DURHAM, N.H. – As comments about the nature of Mexican immigrants to the United States have flashed in the headlines, new research from the Carsey School of Public Policy at the University of New Hampshire finds migration from Mexico to the U.S. dropped more than 50 percent in the last five years and that those migrating tend to have higher socioeconomic status, are older, and are more likely to be women.
“The number of immigrants from Mexico has plunged in recent years,” said Rogelio Sáenz, a policy fellow of Carsey. “And who is coming has also changed. They are better educated, speak better English, are older, less likely to be men and more likely to be U.S. citizens.”
The research uses data from the 2008 and 2013 American Community Surveys to compare the demographic and socioeconomic profiles of Mexican migrants who migrated in the five years prior to each survey. Between the two surveys the volume of migration fell from 1.9 million to 819,000, a drop of 57 percent.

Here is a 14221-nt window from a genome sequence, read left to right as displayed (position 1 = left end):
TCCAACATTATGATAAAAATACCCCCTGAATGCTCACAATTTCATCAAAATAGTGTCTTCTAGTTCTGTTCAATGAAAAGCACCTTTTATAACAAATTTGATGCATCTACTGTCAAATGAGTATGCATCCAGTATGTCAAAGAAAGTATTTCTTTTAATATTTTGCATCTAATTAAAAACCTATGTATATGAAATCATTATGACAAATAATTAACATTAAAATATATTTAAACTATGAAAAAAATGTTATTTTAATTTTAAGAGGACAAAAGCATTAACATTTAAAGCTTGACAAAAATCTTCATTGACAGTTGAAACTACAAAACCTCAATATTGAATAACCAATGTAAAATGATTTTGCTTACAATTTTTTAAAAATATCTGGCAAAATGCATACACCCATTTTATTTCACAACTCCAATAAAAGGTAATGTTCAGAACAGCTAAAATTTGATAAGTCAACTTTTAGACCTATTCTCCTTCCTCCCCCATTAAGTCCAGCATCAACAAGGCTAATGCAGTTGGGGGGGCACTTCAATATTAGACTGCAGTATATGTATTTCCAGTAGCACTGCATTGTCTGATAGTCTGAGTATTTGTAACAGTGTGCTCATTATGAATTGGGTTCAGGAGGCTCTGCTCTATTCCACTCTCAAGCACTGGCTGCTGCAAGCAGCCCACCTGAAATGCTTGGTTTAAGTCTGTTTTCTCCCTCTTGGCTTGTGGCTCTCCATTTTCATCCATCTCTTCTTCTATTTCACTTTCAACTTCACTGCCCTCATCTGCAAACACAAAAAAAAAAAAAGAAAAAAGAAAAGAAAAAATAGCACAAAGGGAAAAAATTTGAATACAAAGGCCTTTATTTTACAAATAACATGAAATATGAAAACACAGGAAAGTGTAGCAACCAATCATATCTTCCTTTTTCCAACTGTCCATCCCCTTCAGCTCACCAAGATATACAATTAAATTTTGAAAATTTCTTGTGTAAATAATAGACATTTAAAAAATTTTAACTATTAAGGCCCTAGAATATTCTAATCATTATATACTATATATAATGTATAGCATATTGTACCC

In addition to the decline in migration, Sáenz’s research found the characteristics of Mexican migrants moving to the U.S. have shifted noticeably. Between 2008 and 2012 (compared to 2003-2007) Mexican migrants were more likely to be naturalized citizens, fluent in English, more educated and somewhat less motivated by employment factors. In addition, they are more likely to be people with socioeconomic resources who are fleeing violence in Mexico.
“Immigration reform continues to go unaddressed in the U.S.,” said Sáenz. “Whether this low level of Mexican migration represents a new reality or temporary response to current economic conditions remains an open question, and it is still not clear whether the more favorable socioeconomic standing of the most recent migrants will persist in the future and, if so, whether it will change the way Mexican migrants are commonly viewed in the U.S.”
The full analysis can be found here: http://scholars.unh.edu/carsey/247/
The Carsey School of Public Policy conducts research, leadership development, and engaged scholarship relevant to public policy.